Medicaid Cuts Could Have Dire Impact on the Disabled

Kim Krisberg

Nations Health. 2005;35(5) 

In This Article


Millions of Americans with disabilities view Medicaid as a lifeline, depending on the program for services that would likely be out-of-reach in the private sector. Because of its indispensable role in their lives, people with disabilities as well as advocates for the disabled are rallying to oppose proposed funding cuts that could curb services or even force people from the program.

Medicaid provides health care coverage for about 8 million Americans with disabilities, offering access to prescription drugs, long-term care, physical therapy, home health services, medical equipment, communication devices and much more. Although many people with disabilities receive services via private health insurance, many others are employed at jobs that don't offer health benefits and "individual insurance policies for persons with less-than-perfect health are usually unaffordable or unavailable," according to the Kaiser Family Foundation. Even for those who can get private coverage, plans likely do not cover all of the services a person with a disability needs. Medicaid is often the only avenue that allows a disabled person to remain independent.

"(Medicaid) is the mother of all federal programs," said Steve Eidelman, executive director of the Arc, a national organization of and for people with mental retardation and related developmental disabilities and their families. "Probably more than any other single federal program, it impacts people's lives."

Eidelman's organization is among many calling on Congress to oppose massive cuts to Medicaid. At press time, the fiscal year 2006 federal budget was still making its way through Capitol Hill, but Congress had passed a joint spending resolution that called for $10 billion in cuts over four years beginning in fiscal year 2007. Nevertheless, with state legislators warning of strained budgets, cuts to Medicaid funding could result in more uninsured people. For people with disabilities, who are more likely to have greater medical needs and lower incomes and are among the most costly Medicaid beneficiaries, such a possibility is life-threatening.

"Community-based care averages about $40,000 to $60,000 a year, and families just can't afford that -- it's beyond bankruptcy," Eidelman told The Nation's Health. "People want to stay in their own home, and Medicaid is the primary financing vehicle."

Eidelman said that issues of Medicaid reform often place at-risk populations up against wealthy and influential special interests, although he predicted that state legislators will -- "in a sobering moment" -- reject significant Medicaid cuts.

"You've got vulnerable people on the one hand and drug manufacturers, hospitals, durable medical equipment suppliers, doctors on the other...who can spend more money influencing policy-makers," Eidelman said. "It's pitting people who are not very powerful against some of the most powerful organizations in the state."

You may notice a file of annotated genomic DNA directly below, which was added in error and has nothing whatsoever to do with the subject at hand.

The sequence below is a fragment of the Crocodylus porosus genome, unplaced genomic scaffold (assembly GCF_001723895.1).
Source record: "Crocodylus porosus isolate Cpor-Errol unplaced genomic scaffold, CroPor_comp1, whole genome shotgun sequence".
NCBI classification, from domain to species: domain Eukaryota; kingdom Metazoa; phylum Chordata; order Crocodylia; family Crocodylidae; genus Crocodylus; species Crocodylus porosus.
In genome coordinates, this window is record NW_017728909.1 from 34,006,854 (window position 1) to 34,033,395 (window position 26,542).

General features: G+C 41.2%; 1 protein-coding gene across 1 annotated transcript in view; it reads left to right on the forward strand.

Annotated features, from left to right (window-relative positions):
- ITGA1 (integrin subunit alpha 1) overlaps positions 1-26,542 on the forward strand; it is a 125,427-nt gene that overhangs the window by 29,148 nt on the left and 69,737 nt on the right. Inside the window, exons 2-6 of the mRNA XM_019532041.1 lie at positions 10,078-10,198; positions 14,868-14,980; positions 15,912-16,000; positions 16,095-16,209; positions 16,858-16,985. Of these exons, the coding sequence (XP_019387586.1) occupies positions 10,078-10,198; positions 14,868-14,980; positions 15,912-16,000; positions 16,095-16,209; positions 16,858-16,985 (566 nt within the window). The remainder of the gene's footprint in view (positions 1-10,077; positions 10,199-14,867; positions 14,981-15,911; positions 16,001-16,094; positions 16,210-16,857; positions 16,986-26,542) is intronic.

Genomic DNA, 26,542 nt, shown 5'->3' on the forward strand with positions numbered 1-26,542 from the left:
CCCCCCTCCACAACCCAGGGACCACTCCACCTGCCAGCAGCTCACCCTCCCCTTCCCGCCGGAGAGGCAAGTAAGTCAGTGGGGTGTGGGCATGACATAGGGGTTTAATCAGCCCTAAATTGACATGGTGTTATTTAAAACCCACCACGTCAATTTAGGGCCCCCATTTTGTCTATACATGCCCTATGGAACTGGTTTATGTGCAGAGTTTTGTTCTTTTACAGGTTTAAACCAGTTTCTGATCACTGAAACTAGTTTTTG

The majority of Medicaid beneficiaries living with disabilities qualify for coverage because they receive Supplemental Security Income, which assists older and blind Americans as well as people with disabilities who have little or no income. Such populations are considered "mandatory beneficiaries" and are living below the federal poverty level. Those with Medicaid coverage and resources above Supplemental Security Income levels are generally "optional beneficiaries." In addition to including optional beneficiaries in Medicaid, states also provide a variety of optional health services that are often offered to not only mandatory eligibles, but all those eligible for Medicaid. One suggestion for immediate Medicaid cost savings could be to scale back services for optional beneficiaries, but such an action could remove "access to vital health and long-term services and supports," according to the Arc.

"Since people with disabilities comprise such a significant proportion of Medicaid spending due to their needs for long-term services, any cut is going to affect them," said Liz Savage, director of health and housing policy for the Disability Policy Collaboration.

Medicaid is crucial because it often allows families to care for a disabled child at home and helps adults with disabilities receive the kind of care that lets them forgo living in a nursing home or institutional setting, Savage told The Nation's Health. Unfortunately, Medicaid can also act as a disincentive for some with disabilities or their family members to accept job promotions or better-paying jobs for fear of losing financial eligibility for Medicaid, she said. Cutting Medicaid funding could also exacerbate a direct care worker crisis in which "you can currently earn more at a fast-food chain than you can caring for a person with a developmental disability," Savage said.

"Capping Medicaid funding forces people with disabilities to fight with groups representing seniors, creates a very difficult situation because you're all fighting over a much smaller pie," she said.


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